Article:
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Research article - Peer-reviewed, 2022

Risk factors for insidious uveitis in the Knabstrupper breed

Kingsley, Nicole B.; Sandmeyer, Lynne; Parker, Sarah E.; Dwyer, Ann; Heden, Sanna; Reilly, Camilla; Hallendar-Edman, Anna; Archer, Sheila; Bellone, Rebecca R.


Background Equine recurrent uveitis (ERU) is the leading cause of blindness for horses; previous research implicated the leopard complex spotting allele (LP) as a genetic risk factor for insidious uveitis in the Appaloosa. There is limited information about risk in the Knabstrupper. Objective To evaluate clinical manifestations, disease frequency and potential risk factors for ERU in Knabstrupper horses. Study design Cross-sectional study. Methods Ocular examinations were performed on 116 horses, and based on identified anomalies, horses were classified as suspect, ERU-affected or having no clinical signs. Microagglutination testing (MAT) of serum assessed exposure to Leptospira spp. Clinical signs, age, sex, base colour, coat pattern, LP and PATN1 genotypes, percent white at birth, progressive roaning and Leptospira were assessed as risk factors using multivariable exact logistic regression, accounting for clustering at the barn level. Additionally, a pedigree analysis was performed (n = 20 cases and 21 controls), and coefficients of coancestry (CC) and inbreeding were calculated. Results Prevalence of insidious uveitis in this sample of Knabstruppers was 20.7%. Similar to findings for Appaloosas, LP homozygotes had higher odds of uveitis compared with true solid (N/N) horses (LP/LP OR = 7.64, 95% CI [0.8 to +INF], p = 0.04) and age was also identified as a risk factor. After accounting for LP, the 16-20 age group had higher odds compared with the youngest group (OR = 13.36, 95% CI [1.4-213.4], p = 0.009). The distributions of average CC were significantly different between cases and controls (p = 0.01). Main limitations A relatively small sample size decreased the power for detecting additional associations. The progressive nature of insidious uveitis may have prevented identification of younger affected horses. Conclusions Our data support genotyping for LP to assess risk of ERU in Knabstruppers. Additional studies are necessary to develop more robust risk models across LP breeds for earlier detection and improved clinical management.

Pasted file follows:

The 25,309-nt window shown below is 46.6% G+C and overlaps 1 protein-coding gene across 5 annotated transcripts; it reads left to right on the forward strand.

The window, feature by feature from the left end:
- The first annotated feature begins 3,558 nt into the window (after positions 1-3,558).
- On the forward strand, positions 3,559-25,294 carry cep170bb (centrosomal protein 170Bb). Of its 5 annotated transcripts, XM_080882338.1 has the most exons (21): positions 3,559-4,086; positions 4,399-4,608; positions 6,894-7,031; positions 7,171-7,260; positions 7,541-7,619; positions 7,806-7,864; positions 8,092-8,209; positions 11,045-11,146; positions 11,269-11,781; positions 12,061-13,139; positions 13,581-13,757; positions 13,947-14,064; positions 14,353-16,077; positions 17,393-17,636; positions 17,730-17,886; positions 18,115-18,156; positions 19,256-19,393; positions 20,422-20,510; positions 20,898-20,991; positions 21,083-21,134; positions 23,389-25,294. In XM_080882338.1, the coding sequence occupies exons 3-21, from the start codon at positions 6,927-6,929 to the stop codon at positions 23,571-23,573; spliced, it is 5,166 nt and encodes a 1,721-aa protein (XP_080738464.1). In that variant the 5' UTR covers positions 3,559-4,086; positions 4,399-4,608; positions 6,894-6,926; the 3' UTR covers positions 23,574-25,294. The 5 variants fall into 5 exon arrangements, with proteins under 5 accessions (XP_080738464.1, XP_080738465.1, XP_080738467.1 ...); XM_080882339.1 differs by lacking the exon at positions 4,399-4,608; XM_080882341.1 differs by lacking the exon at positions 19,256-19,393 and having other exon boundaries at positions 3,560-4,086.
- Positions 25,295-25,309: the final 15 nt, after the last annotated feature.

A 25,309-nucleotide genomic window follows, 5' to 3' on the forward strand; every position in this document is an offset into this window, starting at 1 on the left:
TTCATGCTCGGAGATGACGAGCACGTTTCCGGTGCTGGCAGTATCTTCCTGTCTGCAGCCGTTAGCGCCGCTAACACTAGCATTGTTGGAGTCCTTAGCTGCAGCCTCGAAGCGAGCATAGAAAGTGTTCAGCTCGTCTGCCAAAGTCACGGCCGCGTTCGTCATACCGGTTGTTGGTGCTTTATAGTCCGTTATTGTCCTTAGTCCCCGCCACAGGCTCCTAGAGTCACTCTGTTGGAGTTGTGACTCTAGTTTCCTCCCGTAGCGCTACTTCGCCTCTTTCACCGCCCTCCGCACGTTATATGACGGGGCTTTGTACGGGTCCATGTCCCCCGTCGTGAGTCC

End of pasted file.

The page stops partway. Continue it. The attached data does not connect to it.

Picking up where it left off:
ERU; horse; inflammation; insidious uveitis; leopard complex; ocular

Published in

Equine Veterinary Journal
Publisher: WILEY

Authors' information

Kingsley, Nicole B.
University of California Davis
Sandmeyer, Lynne
University of Saskatchewan
Parker, Sarah E.
University of Saskatchewan
Dwyer, Ann
Genesee Valley Equine Clinic
Heden, Sanna
Distriktsveterinärerna Falköping
Reilly, Camilla
Swedish University of Agricultural Sciences, Department of Clinical Sciences
Archer, Sheila
No organisation
Bellone, Rebecca R.
University of California Davis

UKÄ Subject classification

Clinical Science

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